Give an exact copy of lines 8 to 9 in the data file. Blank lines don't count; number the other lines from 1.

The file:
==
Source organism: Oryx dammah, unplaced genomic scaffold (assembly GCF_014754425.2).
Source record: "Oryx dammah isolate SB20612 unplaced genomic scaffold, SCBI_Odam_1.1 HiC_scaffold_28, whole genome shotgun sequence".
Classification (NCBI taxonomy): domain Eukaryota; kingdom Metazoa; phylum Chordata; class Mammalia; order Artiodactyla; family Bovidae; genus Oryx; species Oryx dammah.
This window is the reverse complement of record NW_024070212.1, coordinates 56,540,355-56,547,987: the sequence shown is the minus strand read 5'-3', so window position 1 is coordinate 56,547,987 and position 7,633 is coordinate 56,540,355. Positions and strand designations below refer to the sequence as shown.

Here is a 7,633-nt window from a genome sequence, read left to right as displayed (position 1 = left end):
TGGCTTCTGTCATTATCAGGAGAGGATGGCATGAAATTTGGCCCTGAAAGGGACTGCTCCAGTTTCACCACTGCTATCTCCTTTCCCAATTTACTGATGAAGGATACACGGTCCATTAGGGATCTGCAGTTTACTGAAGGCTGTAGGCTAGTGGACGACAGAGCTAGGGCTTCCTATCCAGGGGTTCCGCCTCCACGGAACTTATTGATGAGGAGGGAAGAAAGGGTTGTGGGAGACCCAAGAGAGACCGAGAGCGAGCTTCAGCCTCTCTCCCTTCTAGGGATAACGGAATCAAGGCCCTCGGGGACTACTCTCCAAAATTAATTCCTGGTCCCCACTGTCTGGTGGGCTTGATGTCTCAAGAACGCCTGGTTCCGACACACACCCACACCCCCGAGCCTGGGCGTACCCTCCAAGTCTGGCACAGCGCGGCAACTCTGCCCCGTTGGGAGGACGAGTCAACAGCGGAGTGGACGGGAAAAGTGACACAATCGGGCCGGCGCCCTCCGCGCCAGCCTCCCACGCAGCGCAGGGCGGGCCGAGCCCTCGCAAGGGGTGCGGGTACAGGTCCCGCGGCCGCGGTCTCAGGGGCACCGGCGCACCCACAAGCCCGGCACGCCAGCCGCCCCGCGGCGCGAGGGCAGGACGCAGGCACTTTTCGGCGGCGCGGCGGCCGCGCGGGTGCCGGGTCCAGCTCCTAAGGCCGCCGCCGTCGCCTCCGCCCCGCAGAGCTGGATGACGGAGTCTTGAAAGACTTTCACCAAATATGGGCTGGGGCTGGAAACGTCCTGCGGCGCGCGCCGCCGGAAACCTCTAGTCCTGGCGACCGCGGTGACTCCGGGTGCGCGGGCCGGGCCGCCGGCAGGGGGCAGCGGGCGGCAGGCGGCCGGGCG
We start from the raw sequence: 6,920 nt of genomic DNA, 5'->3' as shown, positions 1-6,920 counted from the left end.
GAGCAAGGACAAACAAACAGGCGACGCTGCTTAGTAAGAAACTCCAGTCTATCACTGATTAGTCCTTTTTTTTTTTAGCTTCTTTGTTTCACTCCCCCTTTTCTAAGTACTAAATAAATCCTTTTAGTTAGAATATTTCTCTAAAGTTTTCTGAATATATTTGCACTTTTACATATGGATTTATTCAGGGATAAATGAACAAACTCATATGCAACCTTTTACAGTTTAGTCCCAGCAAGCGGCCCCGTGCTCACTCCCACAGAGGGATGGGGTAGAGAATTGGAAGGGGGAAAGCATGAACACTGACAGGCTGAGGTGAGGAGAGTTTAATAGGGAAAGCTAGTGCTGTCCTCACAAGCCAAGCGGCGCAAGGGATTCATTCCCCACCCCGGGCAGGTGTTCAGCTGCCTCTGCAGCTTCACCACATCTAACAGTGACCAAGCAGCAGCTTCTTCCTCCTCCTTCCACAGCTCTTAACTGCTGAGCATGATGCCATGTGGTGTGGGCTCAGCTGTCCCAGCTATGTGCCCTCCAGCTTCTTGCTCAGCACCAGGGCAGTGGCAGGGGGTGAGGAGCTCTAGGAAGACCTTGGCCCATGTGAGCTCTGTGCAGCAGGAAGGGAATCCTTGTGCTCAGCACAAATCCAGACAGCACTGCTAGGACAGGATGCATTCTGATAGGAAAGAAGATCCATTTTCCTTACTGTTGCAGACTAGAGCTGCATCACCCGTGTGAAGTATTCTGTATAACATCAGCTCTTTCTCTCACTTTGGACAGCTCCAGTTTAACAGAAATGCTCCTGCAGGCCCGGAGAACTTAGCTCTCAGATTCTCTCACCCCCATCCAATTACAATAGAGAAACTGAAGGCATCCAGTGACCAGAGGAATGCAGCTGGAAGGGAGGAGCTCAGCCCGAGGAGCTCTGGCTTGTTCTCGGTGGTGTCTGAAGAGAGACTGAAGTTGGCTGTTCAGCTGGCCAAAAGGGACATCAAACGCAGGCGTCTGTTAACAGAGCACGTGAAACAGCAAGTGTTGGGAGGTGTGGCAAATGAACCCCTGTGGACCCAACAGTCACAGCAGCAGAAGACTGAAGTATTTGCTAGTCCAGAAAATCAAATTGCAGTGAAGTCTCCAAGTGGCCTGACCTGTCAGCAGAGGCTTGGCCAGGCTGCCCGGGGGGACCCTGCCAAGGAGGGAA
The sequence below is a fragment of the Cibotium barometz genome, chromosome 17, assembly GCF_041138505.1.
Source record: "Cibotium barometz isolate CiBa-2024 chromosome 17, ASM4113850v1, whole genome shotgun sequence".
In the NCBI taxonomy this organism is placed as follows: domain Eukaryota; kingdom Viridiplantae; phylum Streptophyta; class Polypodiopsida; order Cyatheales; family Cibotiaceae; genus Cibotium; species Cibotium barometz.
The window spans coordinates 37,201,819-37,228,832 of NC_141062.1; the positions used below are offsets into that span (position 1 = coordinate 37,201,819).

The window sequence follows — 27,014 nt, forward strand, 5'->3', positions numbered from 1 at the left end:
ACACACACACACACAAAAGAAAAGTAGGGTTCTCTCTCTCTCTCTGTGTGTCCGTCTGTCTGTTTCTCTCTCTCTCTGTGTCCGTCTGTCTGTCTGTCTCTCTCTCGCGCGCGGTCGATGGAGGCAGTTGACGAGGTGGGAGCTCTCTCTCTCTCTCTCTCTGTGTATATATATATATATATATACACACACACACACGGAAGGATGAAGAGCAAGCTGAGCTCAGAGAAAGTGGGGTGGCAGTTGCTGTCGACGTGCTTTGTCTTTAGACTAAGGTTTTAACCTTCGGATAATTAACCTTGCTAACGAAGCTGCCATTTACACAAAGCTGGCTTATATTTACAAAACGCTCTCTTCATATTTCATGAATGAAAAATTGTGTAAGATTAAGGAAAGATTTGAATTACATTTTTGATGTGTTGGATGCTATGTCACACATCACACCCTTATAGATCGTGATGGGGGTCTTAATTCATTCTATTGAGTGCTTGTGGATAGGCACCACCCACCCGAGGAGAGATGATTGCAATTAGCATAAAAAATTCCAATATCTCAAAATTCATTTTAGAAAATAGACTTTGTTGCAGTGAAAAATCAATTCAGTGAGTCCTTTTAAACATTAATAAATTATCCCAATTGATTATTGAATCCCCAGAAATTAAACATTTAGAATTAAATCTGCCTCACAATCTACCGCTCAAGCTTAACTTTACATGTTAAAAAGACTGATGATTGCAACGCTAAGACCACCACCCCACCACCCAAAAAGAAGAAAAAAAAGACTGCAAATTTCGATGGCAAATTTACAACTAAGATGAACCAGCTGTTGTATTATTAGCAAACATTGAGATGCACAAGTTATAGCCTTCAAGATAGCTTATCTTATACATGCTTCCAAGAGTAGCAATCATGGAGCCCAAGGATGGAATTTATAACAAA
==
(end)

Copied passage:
GAGCAAGGACAAACAAACAGGCGACGCTGCTTAGTAAGAAACTCCAGTCTATCACTGATTAGTCCTTTTTTTTTTTAGCTTCTTTGTTTCACTCCCCCTTTTCTAAGTACTAAATAAATCCTTTTAGTTAGAATATTTCTCTAAAGTTTTCTGAATATATTTGCACTTTTACATATGGATTTATTCAGGGATAAATGAACAAACTCATATGCAACCTTTTACAGTTTAGTCCCAGCAAGCGGCCCCGTGCTCACTCCCACAGAGGGATGGGGTAGAGAATTGGAAGGGGGAAAGCATGAACACTGACAGGCTGAGGTGAGGAGAGTTTAATAGGGAAAGCTAGTGCTGTCCTCACAAGCCAAGCGGCGCAAGGGATTCATTCCCCACCCCGGGCAGGTGTTCAGCTGCCTCTGCAGCTTCACCACATCTAACAGTGACCAAGCAGCAGCTTCTTCCTCCTCCTTCCACAGCTCTTAACTGCTGAGCATGATGCCATGTGGTGTGGGCTCAGCTGTCCCAGCTATGTGCCCTCCAGCTTCTTGCTCAGCACCAGGGCAGTGGCAGGGGGTGAGGAGCTCTAGGAAGACCTTGGCCCATGTGAGCTCTGTGCAGCAGGAAGGGAATCCTTGTGCTCAGCACAAATCCAGACAGCACTGCTAGGACAGGATGCATTCTGATAGGAAAGAAGATCCATTTTCCTTACTGTTGCAGACTAGAGCTGCATCACCCGTGTGAAGTATTCTGTATAACATCAGCTCTTTCTCTCACTTTGGACAGCTCCAGTTTAACAGAAATGCTCCTGCAGGCCCGGAGAACTTAGCTCTCAGATTCTCTCACCCCCATCCAATTACAATAGAGAAACTGAAGGCATCCAGTGACCAGAGGAATGCAGCTGGAAGGGAGGAGCTCAGCCCGAGGAGCTCTGGCTTGTTCTCGGTGGTGTCTGAAGAGAGACTGAAGTTGGCTGTTCAGCTGGCCAAAAGGGACATCAAACGCAGGCGTCTGTTAACAGAGCACGTGAAACAGCAAGTGTTGGGAGGTGTGGCAAATGAACCCCTGTGGACCCAACAGTCACAGCAGCAGAAGACTGAAGTATTTGCTAGTCCAGAAAATCAAATTGCAGTGAAGTCTCCAAGTGGCCTGACCTGTCAGCAGAGGCTTGGCCAGGCTGCCCGGGGGGACCCTGCCAAGGAGGGAA
The sequence below is a fragment of the Cibotium barometz genome, chromosome 17, assembly GCF_041138505.1.